Geese’s presence wanted despite unwanted presents

By Marie O'Neal, Staff Writer

When students returned to campus this semester, it looked like they stumbled upon an episode of “Geese Gone Wild.”

If you haven’t noticed, there is a gaggle of new friends who have become comfortable on campus amid a lack of human presence.

And while many people enjoy the added wildlife on campus, there is only one downside to sharing our space with these little creatures, which is their lack of bathroom boundaries.

The goose excrement is most prevalent on the pathways near Eck, Sacred Heart and the Dugan Library. It is also covering most of the grass and the baseball field.

This has not deterred many from enjoying the new presence on campus, though.

Professor Sonja Bontrager is especially fond of the geese.

“I love living in an animal sanctuary. I enjoy nature, and I like the birds, squirrels and geese on campus. I think they got used to us not being around in mass, so they used our campus as well,” she said.

The only downside was that she had to be very careful walking into McNeil on the first day of classes lest she pick up an unwanted remnant on her shoe.

“However, they are contributing to our ecosystem, and I’m willing to make those sacrifices so that we have the opportunity to be in touch with nature,” Bontrager said.

Senior Clare Morgan said she has also felt the presence of Newman’s new friends.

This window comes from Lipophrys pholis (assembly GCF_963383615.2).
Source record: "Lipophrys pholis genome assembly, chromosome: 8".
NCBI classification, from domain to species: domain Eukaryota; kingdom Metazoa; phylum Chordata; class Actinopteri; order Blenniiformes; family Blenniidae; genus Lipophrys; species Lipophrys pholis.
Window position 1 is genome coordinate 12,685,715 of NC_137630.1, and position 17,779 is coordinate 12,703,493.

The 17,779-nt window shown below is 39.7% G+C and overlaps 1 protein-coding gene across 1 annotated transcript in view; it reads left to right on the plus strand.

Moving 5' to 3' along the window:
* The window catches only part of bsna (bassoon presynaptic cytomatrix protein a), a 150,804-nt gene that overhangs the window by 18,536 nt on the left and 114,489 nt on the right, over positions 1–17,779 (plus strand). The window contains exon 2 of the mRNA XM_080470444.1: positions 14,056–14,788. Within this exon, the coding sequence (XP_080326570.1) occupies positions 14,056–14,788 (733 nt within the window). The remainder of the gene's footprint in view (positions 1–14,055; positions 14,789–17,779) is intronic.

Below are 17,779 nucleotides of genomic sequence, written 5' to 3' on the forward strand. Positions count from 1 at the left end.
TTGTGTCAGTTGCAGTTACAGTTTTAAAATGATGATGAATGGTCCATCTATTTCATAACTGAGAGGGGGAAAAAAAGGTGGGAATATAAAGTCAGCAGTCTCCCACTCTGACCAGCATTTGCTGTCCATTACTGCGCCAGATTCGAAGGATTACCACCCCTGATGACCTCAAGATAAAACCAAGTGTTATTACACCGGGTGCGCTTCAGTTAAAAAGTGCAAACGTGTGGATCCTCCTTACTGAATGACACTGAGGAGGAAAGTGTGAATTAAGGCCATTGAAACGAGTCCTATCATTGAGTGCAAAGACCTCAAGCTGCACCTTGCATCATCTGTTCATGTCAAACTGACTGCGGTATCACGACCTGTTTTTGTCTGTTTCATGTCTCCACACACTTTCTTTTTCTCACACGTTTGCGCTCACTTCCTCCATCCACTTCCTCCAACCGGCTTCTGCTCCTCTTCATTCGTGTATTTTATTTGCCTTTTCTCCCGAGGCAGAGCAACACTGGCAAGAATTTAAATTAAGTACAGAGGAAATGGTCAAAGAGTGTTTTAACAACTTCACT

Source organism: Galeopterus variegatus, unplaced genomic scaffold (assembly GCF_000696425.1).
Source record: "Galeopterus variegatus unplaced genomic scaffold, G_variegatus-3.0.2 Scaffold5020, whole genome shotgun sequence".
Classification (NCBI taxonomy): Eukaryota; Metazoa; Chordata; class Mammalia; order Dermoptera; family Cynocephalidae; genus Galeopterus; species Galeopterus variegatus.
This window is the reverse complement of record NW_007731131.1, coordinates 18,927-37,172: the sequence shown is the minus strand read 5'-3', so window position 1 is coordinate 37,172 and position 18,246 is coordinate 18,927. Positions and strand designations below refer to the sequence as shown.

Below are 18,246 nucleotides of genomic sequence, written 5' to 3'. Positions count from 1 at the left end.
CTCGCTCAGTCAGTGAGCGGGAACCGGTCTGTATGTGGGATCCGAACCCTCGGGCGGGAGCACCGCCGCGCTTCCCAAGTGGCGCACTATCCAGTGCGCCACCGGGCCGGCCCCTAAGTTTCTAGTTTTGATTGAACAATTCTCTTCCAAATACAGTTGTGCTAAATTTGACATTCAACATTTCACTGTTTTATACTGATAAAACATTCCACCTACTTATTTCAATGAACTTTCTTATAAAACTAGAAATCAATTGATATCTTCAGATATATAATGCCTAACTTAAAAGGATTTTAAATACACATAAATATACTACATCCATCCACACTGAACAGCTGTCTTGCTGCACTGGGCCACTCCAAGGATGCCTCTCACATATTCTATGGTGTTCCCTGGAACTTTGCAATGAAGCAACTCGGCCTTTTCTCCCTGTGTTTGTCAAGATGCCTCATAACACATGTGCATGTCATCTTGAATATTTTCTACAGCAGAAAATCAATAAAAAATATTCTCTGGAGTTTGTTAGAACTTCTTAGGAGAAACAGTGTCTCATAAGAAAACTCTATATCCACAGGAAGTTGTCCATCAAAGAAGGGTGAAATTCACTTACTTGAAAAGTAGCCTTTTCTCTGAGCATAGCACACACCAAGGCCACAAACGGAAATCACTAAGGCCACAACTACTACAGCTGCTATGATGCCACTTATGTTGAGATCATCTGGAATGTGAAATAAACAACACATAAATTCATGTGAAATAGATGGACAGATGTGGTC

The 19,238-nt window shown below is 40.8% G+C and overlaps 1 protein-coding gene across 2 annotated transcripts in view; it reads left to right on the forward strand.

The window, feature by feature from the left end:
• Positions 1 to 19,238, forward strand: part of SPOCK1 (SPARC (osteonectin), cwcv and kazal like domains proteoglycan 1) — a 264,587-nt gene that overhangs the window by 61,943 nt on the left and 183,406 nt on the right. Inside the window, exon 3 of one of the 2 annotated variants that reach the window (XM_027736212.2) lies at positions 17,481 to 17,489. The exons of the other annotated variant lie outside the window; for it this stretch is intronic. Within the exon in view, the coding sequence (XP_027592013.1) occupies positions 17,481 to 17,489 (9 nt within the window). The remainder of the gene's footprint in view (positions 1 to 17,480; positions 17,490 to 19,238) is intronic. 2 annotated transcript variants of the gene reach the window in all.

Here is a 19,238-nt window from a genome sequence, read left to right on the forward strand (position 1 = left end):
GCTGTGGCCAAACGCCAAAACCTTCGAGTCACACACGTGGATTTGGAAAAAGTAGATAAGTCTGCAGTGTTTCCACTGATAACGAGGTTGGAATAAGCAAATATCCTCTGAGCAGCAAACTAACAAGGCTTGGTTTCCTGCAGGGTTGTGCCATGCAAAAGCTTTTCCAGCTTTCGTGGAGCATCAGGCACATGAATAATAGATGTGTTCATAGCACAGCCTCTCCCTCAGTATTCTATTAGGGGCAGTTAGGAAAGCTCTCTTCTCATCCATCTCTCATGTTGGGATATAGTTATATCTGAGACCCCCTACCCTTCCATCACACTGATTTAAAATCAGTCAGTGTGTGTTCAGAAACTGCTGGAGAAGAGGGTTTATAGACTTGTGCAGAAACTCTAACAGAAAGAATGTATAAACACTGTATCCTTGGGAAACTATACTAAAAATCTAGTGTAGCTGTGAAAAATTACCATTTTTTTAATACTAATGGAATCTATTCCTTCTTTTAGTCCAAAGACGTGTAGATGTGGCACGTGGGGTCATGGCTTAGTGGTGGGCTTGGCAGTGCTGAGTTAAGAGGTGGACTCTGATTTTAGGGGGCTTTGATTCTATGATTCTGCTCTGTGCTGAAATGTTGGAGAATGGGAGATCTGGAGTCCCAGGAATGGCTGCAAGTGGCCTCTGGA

“The geese on campus have helped me stay light on my feet and have heightened my awareness of my surroundings and the steps I’m taking,” she said.

As a nursing major, she is always thinking about the body and says the geese have helped heighten her senses.

“I am nothing but grateful for their commitment to my vestibular system,” she said.

Senior Stephania Lopez also appreciates the geese on campus.

“Sometimes I have to wait for them to cross the road when I’m driving, which is actually funny and not bothersome at all, but I love the fact that we have animals on campus.”

There have been rumors, though, that sports teams have been unequally impacted by the goose feces.

Sophomore baseball player, Zach Boh confirmed this.

“It’s unfortunate the geese have laid claim to the Newman sports fields. We warm up for practice, and it is sometimes tough to find goose-poop-free grass to lay down and stretch in,” he said.

Groundskeeper Dion Smallwood confirmed that while the students were away, the geese did, in fact, play.

He noticed an influx of geese, specifically during winter break.

“Yeah, there were a lot out there,” he said. “It took about two weeks to try to blow off all the sidewalks. Usually, we try to blow it off before anyone gets here. Sometimes we try to run them off, but I don’t think it even takes an hour and they’re back.”

PHOTO: Madeline Alvarez, Editor-In-Chief